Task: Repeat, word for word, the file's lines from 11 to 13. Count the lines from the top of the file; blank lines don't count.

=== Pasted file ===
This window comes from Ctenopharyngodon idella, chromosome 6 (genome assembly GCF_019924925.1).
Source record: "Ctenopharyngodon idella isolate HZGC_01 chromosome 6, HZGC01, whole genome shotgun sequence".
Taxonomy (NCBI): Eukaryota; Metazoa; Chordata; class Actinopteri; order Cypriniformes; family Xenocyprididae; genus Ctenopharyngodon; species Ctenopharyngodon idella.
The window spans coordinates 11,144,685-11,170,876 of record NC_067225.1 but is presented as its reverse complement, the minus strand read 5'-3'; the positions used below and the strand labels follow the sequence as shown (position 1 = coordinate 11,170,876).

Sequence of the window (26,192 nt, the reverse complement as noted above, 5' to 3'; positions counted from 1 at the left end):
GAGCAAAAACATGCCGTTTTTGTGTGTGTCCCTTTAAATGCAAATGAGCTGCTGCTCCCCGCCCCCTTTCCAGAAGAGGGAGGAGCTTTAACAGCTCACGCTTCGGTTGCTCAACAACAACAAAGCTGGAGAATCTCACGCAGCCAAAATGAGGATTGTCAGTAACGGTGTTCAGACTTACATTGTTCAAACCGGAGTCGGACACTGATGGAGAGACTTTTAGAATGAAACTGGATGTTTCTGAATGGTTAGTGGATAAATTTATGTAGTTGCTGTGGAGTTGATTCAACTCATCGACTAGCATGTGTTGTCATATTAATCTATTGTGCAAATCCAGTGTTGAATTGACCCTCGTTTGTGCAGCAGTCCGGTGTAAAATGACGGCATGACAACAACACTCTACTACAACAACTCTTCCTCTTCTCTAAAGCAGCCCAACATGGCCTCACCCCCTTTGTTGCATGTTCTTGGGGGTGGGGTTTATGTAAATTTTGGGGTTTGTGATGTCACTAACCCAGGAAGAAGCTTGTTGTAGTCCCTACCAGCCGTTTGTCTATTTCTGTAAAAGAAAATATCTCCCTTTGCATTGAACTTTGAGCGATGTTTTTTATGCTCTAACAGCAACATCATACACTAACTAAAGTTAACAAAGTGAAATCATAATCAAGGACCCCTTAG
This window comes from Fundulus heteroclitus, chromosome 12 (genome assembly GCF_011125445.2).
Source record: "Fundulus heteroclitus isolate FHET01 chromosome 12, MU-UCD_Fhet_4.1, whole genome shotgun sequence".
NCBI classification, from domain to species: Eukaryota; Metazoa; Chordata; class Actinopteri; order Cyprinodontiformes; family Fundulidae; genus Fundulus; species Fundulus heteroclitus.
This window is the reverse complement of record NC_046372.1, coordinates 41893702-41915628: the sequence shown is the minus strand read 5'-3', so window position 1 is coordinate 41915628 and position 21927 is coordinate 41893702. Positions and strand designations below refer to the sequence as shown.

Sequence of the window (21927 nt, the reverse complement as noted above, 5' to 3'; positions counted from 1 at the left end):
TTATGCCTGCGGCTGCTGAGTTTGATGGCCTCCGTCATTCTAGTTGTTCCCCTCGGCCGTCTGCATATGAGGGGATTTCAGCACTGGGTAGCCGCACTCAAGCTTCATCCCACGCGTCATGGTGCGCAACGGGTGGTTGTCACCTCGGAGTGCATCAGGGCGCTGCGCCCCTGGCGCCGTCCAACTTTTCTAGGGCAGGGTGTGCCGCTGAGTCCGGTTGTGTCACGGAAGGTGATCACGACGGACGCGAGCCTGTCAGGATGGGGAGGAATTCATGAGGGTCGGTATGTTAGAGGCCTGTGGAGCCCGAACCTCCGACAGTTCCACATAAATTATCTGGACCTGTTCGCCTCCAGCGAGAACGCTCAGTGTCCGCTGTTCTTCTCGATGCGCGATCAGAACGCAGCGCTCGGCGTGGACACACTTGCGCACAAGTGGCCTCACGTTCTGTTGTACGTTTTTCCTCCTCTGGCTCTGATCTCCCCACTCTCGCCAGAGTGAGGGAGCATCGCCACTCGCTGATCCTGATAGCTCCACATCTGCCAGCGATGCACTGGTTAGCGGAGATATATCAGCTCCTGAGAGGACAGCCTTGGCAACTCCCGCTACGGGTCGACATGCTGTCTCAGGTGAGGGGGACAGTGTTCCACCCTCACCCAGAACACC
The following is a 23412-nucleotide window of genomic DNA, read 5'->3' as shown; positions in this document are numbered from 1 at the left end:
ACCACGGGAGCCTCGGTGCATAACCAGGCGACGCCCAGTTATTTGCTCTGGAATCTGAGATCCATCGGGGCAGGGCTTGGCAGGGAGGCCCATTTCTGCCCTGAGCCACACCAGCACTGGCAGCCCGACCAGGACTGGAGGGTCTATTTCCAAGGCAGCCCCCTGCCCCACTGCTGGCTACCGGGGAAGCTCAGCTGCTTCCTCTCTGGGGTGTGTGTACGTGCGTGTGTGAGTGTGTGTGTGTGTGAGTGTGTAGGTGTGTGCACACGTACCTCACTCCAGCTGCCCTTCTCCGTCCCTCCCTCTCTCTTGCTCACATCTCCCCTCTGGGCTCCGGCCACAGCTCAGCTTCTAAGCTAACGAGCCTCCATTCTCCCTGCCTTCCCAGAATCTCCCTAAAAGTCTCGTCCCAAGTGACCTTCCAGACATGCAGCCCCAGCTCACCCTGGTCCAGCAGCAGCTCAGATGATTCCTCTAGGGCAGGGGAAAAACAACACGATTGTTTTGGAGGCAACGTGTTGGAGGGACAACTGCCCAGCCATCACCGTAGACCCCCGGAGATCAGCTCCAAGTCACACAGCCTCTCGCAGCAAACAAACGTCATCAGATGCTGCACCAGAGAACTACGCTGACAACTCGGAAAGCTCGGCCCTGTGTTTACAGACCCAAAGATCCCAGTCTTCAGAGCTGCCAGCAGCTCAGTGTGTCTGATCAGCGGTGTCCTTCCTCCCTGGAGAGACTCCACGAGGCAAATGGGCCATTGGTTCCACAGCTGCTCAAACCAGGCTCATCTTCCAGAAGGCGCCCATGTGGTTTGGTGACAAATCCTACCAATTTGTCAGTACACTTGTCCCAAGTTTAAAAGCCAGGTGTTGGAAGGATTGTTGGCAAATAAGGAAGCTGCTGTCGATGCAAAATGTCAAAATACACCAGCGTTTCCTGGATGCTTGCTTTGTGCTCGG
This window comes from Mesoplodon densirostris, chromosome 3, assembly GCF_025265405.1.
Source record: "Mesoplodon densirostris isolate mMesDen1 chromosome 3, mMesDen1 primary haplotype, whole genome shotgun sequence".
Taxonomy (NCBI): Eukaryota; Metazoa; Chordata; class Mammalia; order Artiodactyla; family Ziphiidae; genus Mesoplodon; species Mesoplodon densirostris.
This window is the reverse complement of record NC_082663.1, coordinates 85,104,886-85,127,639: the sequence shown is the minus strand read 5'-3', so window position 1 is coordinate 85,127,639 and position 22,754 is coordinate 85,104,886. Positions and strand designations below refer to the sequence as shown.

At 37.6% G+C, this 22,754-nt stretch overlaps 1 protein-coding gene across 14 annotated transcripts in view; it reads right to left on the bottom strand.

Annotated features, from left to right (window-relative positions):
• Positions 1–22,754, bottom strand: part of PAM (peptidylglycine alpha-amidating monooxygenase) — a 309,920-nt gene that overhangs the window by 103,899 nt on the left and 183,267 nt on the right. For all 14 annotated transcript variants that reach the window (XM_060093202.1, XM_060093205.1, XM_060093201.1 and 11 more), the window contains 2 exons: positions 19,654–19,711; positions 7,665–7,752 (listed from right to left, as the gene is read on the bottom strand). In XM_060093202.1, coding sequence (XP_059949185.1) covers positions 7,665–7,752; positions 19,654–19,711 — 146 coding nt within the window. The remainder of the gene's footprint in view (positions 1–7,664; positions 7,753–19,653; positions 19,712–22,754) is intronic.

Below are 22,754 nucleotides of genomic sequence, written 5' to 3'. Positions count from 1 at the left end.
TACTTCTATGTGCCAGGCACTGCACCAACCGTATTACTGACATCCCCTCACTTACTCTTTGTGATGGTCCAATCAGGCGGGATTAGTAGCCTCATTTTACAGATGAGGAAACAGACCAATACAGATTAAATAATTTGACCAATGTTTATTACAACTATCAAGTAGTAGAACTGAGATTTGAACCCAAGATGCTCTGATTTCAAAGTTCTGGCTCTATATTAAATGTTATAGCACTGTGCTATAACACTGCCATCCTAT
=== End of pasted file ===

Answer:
Sequence of the window (21927 nt, the reverse complement as noted above, 5' to 3'; positions counted from 1 at the left end):
TTATGCCTGCGGCTGCTGAGTTTGATGGCCTCCGTCATTCTAGTTGTTCCCCTCGGCCGTCTGCATATGAGGGGATTTCAGCACTGGGTAGCCGCACTCAAGCTTCATCCCACGCGTCATGGTGCGCAACGGGTGGTTGTCACCTCGGAGTGCATCAGGGCGCTGCGCCCCTGGCGCCGTCCAACTTTTCTAGGGCAGGGTGTGCCGCTGAGTCCGGTTGTGTCACGGAAGGTGATCACGACGGACGCGAGCCTGTCAGGATGGGGAGGAATTCATGAGGGTCGGTATGTTAGAGGCCTGTGGAGCCCGAACCTCCGACAGTTCCACATAAATTATCTGGACCTGTTCGCCTCCAGCGAGAACGCTCAGTGTCCGCTGTTCTTCTCGATGCGCGATCAGAACGCAGCGCTCGGCGTGGACACACTTGCGCACAAGTGGCCTCACGTTCTGTTGTACGTTTTTCCTCCTCTGGCTCTGATCTCCCCACTCTCGCCAGAGTGAGGGAGCATCGCCACTCGCTGATCCTGATAGCTCCACATCTGCCAGCGATGCACTGGTTAGCGGAGATATATCAGCTCCTGAGAGGACAGCCTTGGCAACTCCCGCTACGGGTCGACATGCTGTCTCAGGTGAGGGGGACAGTGTTCCACCCTCACCCAGAACACC
The following is a 23412-nucleotide window of genomic DNA, read 5'->3' as shown; positions in this document are numbered from 1 at the left end: